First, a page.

The Minnesota Court of Appeals has sided with New Hampshire in a fight a Minnesota man is having with the state of New Hampshire over a copper plate used to print the bonds, which New Hampshire printed to fund the Revolutionary War.
Gary Lea bought the plate (a picture of it is available at the Winona Daily News) at an estate sale in Spring Valley, but just before he was going to sell it at an auction — he was asking a minimum of $50,000 — the state of New Hampshire claimed to be the rightful owner because it claims it paid John Ward Gilman to make the plate in 1775. Nobody seems to know how it ended up in Minnesota, and there’s a dispute over which states’ courts will figure it out.
Today, the Minnesota Court of Appeals overturned a Fillmore County (Minnesota) judge who ruled last March that Minnesota courts had jurisdiction to decide the rightful owner of the plate. The Court of Appeals cited a Supreme Court case that would appear to undercut Minnesota’s jurisdiction in the case, merely because the man who owns the plate lives here and the plate is currently stored here.
That could pave the way for New Hampshire courts to decide who owns its history, or at least, a small part of its history.
The issue has even made the editorial pages of New Hampshire’s Concord Monitor, which called for the plate to be returned.
The collector did nothing wrong, and his desire to profit from his find is understandable. But one way or another, the plate must come home. A state that can’t afford to care for its needy certainly can’t spend a five- or six-figure sum on a piece of its history. But the public, aided perhaps by a modern history-loving patriot of means, can. A fund should be created, perhaps under the state historical society or division of charitable trusts, to accept contributions to purchase the plate. A fund drive should be held. If the money can’t be raised, or if the seller is unreasonable, then by all means, the state should go to court.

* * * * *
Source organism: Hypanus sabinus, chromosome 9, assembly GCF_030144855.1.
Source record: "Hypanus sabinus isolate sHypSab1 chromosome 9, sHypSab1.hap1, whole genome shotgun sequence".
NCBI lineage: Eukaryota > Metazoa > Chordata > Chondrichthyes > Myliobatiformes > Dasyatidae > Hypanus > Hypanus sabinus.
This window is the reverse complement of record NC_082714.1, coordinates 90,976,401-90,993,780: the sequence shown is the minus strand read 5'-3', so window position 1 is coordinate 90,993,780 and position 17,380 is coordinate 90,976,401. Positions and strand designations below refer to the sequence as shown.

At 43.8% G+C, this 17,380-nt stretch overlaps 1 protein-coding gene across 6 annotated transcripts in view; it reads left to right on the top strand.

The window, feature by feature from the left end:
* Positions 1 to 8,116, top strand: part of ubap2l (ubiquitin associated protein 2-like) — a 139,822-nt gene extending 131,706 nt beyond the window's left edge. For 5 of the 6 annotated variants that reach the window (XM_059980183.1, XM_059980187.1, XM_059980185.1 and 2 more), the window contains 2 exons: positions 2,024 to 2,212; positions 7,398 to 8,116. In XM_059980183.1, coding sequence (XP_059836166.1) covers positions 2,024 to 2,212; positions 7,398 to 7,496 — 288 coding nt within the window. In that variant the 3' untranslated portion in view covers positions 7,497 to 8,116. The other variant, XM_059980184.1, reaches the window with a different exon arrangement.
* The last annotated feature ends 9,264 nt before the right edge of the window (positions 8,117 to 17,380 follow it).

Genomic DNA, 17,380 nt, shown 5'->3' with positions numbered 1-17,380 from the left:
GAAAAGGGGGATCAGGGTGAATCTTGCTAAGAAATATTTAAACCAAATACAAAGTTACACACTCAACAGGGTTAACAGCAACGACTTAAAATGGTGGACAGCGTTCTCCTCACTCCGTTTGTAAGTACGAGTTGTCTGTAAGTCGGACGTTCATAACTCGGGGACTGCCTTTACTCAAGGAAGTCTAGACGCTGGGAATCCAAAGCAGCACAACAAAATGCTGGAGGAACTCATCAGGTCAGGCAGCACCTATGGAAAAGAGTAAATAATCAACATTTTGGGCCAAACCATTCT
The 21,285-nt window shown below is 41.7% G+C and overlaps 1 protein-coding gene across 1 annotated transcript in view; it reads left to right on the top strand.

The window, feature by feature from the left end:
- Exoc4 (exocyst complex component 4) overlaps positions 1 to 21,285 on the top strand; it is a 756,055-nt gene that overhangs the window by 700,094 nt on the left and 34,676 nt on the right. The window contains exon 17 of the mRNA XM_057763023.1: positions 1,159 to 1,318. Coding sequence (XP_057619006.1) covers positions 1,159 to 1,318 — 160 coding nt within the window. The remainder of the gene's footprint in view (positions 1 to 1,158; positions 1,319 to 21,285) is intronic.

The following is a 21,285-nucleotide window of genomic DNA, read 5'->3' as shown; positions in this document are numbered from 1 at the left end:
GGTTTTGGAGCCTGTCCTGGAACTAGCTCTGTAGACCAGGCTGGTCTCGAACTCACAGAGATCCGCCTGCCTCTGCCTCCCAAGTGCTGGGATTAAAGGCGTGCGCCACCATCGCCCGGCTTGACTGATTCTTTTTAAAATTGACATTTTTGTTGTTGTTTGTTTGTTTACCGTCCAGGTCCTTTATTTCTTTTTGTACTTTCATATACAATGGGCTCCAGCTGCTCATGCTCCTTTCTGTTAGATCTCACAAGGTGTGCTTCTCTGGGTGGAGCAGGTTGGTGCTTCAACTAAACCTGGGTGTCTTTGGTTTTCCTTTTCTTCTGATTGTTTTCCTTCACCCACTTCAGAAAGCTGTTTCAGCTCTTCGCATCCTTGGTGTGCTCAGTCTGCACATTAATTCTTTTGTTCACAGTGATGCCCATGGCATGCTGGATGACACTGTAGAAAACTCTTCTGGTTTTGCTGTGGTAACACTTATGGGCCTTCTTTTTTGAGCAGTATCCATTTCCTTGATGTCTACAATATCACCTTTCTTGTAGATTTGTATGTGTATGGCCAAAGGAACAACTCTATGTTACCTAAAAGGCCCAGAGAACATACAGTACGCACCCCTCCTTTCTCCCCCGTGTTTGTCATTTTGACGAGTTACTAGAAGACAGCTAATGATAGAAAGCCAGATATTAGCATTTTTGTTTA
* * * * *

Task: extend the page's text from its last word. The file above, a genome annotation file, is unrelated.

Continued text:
Though he has been unable so far to locate records that prove it, former state archivist Frank Mevers is likely correct that the plate was removed from the vault in the State House. Records do, however, show that a former state representative and then-head of the New Hampshire Hospital for the Insane loaned the plate to a Boston doctor and currency collector who used it in the mid-19th century to print commemorative copies of the notes used to fund the War of Independence. So it’s more likely that the plate was not stolen, but borrowed, not returned and then forgotten.